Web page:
Other typical problems refer to the lack of communication between research groups, the low motivation due to low remuneration and lack of appreciation, the pressure of having papers published, mostly by observing quantity, not quality. In writing articles, you might not get the coordinator's attention unless the topic is in his/hers best interest. It appears that the main goal is to produce publications, rather than to develop new equipment or better methods of investigation.

The uncertainty that hangs over the future interferes with the ability to concentrate on research, with the capacity to invest all your time on the subject of the research. Many realize, sooner or later, that the fact that you achieve good results on your research topic has no bearing on job opportunities. Speaking of job opportunities, it becomes obvious after studying the labour market, that they are not so many. The research institutes are one after another closing for want of government funding, leaving other scientist who have that so much needed experience, unemployed. The private sector is just beginning to open its doors to young scientists, but one of the requirements is several years of prior experience. Where to get such experience!? Hence, there is a substantial number of talented young researchers with little prospect of obtaining tenured positions.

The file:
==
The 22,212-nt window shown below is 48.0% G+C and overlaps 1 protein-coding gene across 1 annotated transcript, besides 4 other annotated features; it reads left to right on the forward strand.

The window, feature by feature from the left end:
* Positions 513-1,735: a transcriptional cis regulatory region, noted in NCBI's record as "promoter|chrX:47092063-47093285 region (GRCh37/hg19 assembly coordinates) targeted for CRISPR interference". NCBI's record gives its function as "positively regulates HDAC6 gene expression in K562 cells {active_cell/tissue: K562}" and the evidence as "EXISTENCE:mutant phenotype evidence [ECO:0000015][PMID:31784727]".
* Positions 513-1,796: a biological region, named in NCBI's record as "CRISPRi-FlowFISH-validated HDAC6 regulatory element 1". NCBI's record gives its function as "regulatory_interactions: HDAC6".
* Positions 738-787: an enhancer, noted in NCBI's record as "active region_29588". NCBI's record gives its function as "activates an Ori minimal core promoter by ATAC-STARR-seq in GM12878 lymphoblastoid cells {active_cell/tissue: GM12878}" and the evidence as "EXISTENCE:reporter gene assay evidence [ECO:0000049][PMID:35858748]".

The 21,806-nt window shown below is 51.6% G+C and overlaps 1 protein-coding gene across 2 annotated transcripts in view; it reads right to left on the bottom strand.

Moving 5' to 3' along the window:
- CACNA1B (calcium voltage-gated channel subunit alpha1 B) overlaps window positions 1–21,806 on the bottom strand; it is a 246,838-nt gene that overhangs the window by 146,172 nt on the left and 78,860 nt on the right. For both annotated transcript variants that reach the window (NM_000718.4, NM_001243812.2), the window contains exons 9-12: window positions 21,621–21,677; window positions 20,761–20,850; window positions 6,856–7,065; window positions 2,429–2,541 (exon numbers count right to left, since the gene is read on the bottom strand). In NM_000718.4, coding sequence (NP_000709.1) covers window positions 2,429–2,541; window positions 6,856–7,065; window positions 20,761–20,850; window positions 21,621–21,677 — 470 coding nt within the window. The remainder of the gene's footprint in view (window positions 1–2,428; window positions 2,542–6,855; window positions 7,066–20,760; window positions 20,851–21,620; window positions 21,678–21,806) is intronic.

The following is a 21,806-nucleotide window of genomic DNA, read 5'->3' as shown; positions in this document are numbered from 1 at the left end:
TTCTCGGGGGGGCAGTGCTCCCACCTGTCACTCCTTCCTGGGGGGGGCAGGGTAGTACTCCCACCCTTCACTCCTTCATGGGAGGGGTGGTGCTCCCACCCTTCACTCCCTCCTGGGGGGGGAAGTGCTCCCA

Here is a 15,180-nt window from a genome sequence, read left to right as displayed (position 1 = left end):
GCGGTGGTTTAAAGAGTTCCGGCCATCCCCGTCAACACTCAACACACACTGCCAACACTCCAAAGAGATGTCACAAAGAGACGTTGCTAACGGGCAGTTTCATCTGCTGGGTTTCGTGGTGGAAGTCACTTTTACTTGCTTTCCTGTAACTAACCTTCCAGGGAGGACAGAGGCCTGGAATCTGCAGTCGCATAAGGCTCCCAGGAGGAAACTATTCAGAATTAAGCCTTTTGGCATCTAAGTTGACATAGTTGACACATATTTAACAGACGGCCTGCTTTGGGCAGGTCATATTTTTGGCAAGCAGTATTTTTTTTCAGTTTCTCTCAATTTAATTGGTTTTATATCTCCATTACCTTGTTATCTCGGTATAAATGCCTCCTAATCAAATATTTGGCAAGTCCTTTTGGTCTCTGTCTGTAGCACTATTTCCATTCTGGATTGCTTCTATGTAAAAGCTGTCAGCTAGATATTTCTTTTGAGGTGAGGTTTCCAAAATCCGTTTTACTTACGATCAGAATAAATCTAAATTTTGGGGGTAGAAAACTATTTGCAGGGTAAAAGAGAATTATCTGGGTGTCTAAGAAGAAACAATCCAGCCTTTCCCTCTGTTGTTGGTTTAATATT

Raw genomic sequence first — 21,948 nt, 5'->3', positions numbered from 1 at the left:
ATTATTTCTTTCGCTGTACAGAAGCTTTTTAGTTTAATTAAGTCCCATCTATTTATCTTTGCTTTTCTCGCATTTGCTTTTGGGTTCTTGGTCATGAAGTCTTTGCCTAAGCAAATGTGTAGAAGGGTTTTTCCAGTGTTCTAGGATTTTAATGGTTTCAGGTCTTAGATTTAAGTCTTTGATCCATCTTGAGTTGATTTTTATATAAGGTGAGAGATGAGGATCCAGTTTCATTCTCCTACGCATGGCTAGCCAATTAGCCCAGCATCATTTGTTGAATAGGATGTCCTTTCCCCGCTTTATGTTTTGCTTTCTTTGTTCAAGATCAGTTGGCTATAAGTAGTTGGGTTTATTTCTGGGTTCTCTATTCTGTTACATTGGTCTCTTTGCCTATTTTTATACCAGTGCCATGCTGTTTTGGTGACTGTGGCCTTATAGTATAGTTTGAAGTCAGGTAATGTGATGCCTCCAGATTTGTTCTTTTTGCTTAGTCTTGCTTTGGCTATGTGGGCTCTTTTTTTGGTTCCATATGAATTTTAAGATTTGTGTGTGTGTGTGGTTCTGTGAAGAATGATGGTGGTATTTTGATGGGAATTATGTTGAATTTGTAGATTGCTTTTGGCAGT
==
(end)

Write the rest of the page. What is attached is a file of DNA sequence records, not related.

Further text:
The above observations are equally valid for both fundamental and applied research. Most of the issues are the same, with some exceptions. Let us take for example environmental protection. This is quite a problematic issue in our country. Although some legislation exists, it is not taken seriously even by those factors directly responsible for enforcing it. The cause may vary from poor training and environmental education to the indifference of ordinary people. It often happens that people who do not have the appropriate training do this work, so we should not surprised that the effects of some serious accidents are minimized.

All the above things put a bleak light on the future of scientific research in our country. Unfortunately, we continue to witness the exodus of "the gray matter", young and not so young anymore. Problems that arise regarding language, culture, work permits, taxes and pensions seem no to matter so much. As it has always been, the problem that remains in this case is the fact that, while in exile, you are a stranger. Not surprisingly, the satisfaction of young researchers strongly depends on the working conditions at their host institutes. If you are fortunate, you may end up in a place where your work might be appreciated and where you can exchange ideas with some open-minded people from different countries. The less fortunate encounter issues regarding career uncertainties, inadequate salaries, funds and equipment.

Asked if I want to do research in Romania I answer that I would like better conditions. But who among those potentially accountable for changing things for the better will lift a finger to improve matters? The reaction was that we should be the ones to change the actual conditions, but if you try it seems like for each step forward you take two backwards. Young scientists get closer and closer towards senility before finding permanent scientific positions, or have to quit research without accumulating reasonable employment benefits. Hence, the statistics for the following years do not seem to differ.

Many of these problems have been heard before and still major improvements seem far away. Although my point of view is rather somber, I strive to keep my optimism.


Ad Astra • Volume 2, Issue 1, 2003 • Viewpoint